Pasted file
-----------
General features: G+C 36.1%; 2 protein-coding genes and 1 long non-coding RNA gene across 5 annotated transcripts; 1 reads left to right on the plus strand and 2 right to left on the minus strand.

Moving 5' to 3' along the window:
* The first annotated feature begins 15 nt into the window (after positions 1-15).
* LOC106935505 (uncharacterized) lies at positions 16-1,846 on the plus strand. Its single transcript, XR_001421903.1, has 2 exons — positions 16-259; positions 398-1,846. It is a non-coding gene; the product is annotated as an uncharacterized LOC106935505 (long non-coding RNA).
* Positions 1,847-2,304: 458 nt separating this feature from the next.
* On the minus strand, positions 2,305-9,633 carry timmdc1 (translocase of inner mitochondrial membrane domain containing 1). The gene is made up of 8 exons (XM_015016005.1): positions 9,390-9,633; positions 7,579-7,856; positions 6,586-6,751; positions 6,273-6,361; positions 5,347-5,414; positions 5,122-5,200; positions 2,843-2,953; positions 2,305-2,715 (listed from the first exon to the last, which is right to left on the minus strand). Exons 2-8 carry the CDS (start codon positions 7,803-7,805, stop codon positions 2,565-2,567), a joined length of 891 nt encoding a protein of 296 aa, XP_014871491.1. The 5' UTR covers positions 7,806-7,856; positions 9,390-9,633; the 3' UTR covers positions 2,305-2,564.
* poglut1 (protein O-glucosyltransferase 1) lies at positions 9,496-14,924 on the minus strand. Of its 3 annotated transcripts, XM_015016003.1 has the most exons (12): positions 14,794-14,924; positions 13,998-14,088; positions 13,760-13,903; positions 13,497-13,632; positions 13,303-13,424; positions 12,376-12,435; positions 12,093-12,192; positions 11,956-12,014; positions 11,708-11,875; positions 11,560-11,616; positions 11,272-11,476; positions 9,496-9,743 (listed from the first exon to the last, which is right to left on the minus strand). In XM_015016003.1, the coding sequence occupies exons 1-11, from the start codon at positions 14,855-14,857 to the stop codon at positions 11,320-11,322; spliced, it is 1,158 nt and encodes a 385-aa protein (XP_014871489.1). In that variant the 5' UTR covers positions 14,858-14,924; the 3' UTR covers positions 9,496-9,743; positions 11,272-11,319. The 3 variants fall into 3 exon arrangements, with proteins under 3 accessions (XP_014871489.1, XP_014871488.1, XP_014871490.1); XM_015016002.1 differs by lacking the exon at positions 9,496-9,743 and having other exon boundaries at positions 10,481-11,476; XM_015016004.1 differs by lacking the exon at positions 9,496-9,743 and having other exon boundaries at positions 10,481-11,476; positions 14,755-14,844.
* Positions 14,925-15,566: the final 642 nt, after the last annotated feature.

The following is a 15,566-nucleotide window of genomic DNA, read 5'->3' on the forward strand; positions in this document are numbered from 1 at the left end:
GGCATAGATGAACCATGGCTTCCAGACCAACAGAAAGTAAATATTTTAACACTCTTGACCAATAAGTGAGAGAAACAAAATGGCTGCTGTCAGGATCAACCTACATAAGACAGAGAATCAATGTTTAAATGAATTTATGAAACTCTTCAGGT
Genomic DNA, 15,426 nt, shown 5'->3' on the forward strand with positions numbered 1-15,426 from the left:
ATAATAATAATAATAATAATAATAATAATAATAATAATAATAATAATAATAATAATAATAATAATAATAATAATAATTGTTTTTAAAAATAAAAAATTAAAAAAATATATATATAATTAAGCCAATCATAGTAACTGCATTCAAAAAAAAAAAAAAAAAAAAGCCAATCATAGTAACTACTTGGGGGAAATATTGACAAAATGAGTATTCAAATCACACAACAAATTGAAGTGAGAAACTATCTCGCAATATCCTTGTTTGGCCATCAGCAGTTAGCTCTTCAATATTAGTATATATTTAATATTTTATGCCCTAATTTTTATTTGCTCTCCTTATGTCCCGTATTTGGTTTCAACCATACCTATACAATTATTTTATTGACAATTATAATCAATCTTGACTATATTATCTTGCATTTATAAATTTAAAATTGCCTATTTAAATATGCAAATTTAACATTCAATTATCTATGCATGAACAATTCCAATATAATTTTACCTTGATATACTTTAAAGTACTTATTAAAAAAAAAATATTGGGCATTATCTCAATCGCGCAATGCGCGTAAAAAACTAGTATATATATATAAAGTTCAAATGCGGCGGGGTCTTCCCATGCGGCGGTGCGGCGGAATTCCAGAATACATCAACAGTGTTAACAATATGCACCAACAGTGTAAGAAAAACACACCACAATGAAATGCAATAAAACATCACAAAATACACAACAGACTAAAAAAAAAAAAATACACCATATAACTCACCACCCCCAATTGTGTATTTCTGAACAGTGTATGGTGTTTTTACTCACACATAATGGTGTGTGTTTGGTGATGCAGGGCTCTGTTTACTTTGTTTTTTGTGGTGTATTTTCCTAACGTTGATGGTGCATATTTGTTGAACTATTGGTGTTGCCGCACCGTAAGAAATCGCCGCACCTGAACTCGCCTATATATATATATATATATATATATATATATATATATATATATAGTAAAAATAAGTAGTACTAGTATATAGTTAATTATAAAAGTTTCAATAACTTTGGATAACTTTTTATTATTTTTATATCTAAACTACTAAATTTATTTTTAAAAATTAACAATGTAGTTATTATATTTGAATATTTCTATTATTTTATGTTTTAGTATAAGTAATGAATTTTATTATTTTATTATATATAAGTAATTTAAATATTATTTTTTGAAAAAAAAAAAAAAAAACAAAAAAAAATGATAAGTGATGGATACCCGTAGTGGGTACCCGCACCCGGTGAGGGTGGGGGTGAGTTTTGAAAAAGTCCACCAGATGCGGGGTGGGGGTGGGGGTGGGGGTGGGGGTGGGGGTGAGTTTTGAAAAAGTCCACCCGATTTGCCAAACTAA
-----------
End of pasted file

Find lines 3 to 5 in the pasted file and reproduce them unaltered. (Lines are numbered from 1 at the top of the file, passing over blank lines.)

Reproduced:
* The first annotated feature begins 15 nt into the window (after positions 1-15).
* LOC106935505 (uncharacterized) lies at positions 16-1,846 on the plus strand. Its single transcript, XR_001421903.1, has 2 exons — positions 16-259; positions 398-1,846. It is a non-coding gene; the product is annotated as an uncharacterized LOC106935505 (long non-coding RNA).
* Positions 1,847-2,304: 458 nt separating this feature from the next.